Music and musicians appear throughout Keats’s work as symbols of poetry and poets. In “Ode on a Grecian Urn,” for instance, the speaker describes musicians playing their pipes. Although we cannot literally hear their music, by using our imaginations, we can imagine and thus hear music. The speaker of “To Autumn” reassures us that the season of fall, like spring, has songs to sing. Fall, the season of changing leaves and decay, is as worthy of poetry as spring, the season of flowers and rejuvenation. “Ode to a Nightingale” uses the bird’s music to contrast the mortality of humans with the immortality of art. Caught up in beautiful birdsong, the speaker imagines himself capable of using poetry to join the bird in the forest. The beauty of the bird’s music represents the ecstatic, imaginative possibilities of poetry. As mortal beings who will eventually die, we can delay death through the timelessness of music, poetry, and other types of art.
Like his fellow romantic poets, Keats found in nature endless sources of poetic inspiration, and he described the natural world with precision and care. Observing elements of nature allowed Keats, Wordsworth, Coleridge, and Shelley, among others, to create extended meditations and thoughtful odes about aspects of the human condition. For example, in “Ode to a Nightingale,” hearing the bird’s song causes the speaker to ruminate on the immortality of art and the mortality of humans. The speaker of “Ode on Melancholy” compares a bout of depression to a “weeping cloud” (12), then goes on to list specific flowers that are linked to sadness. He finds in nature apt images for his psychological state. In “Ode to Psyche,” the speaker mines the night sky to find ways to worship the Roman goddess Psyche as a muse: a star becomes an “amorous glow-worm” (27), and the moon rests amid a background of dark blue. Keats not only uses nature as a springboard from which to ponder, but he also discovers in nature similes, symbols, and metaphors for the spiritual and emotional states he seeks to describe.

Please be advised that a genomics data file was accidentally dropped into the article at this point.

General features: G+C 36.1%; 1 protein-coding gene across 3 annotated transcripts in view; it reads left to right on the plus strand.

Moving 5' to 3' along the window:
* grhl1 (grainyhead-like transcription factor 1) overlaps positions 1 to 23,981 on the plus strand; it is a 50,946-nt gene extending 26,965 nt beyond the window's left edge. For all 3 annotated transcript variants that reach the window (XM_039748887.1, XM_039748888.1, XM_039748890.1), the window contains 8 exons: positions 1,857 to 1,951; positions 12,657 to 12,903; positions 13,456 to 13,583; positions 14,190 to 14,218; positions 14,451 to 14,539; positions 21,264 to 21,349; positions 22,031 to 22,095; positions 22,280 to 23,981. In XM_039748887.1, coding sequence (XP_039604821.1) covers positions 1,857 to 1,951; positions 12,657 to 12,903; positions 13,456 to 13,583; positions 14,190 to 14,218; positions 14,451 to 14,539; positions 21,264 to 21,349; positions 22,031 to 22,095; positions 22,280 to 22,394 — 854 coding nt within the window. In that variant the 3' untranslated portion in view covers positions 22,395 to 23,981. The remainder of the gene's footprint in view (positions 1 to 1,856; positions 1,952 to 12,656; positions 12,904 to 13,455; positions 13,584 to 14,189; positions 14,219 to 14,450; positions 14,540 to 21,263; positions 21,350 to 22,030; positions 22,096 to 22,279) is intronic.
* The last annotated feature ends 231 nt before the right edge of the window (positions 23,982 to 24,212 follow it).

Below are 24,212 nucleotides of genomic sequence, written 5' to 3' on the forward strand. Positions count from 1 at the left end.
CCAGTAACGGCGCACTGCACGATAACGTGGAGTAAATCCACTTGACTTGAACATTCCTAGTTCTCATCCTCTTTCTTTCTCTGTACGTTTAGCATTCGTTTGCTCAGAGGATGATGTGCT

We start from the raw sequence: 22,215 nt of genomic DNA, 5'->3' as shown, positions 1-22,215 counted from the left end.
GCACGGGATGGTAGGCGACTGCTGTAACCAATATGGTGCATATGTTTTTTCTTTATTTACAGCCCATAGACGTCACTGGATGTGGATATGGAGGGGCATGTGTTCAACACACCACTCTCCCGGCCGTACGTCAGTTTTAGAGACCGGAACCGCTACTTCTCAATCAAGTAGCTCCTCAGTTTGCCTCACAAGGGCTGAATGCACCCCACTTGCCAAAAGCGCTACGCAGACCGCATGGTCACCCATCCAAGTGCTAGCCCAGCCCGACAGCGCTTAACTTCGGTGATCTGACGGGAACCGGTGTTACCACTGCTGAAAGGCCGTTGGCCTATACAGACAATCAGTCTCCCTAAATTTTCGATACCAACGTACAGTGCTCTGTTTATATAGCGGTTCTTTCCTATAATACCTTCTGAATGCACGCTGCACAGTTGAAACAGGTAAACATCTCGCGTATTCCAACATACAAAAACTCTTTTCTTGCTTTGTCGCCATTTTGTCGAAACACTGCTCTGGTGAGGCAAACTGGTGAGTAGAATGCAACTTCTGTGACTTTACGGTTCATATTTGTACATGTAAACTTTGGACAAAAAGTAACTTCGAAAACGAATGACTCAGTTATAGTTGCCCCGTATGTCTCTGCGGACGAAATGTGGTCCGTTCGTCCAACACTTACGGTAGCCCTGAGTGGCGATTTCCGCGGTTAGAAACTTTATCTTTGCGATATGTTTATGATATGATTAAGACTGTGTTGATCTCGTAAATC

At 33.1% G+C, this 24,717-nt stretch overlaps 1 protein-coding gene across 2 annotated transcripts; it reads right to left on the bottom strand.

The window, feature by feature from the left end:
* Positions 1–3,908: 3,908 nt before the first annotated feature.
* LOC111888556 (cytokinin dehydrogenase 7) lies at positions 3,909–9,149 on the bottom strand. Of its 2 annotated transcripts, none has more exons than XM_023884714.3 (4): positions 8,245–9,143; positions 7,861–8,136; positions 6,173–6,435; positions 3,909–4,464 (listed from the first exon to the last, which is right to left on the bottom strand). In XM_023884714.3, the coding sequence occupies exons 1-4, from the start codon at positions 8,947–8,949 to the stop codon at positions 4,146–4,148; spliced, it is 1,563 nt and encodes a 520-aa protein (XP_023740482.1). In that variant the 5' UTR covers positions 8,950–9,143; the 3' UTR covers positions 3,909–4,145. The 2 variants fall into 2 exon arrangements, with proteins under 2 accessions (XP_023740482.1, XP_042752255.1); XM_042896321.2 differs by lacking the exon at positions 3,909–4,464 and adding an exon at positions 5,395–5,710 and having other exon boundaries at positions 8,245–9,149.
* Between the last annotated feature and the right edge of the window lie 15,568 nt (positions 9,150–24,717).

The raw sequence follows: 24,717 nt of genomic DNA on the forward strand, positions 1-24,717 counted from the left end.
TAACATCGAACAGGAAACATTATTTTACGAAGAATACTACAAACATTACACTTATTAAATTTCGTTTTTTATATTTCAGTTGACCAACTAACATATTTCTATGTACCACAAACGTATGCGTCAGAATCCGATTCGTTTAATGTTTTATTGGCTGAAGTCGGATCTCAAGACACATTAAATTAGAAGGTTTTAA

Keats had an enduring interest in antiquity and the ancient world. His longer poems, such as The Fall of Hyperion or Lamia, often take place in a mythical world not unlike that of classical antiquity. He borrowed figures from ancient mythology to populate poems, such as “Ode to Psyche” and “To Homer” (1818). For Keats, ancient myth and antique objects, such as the Grecian urn, have a permanence and solidity that contrasts with the fleeting, temporary nature of life. In ancient cultures, Keats saw the possibility of permanent artistic achievement: if an urn still spoke to someone several centuries after its creation, there was hope that a poem or artistic object from Keats’s time might continue to speak to readers or observers after the death of Keats or another writer or creator. This achievement was one of Keats’s great hopes. In an 1818 letter to his brother George, Keats quietly prophesied: “I think I shall be among the English poets after my death.”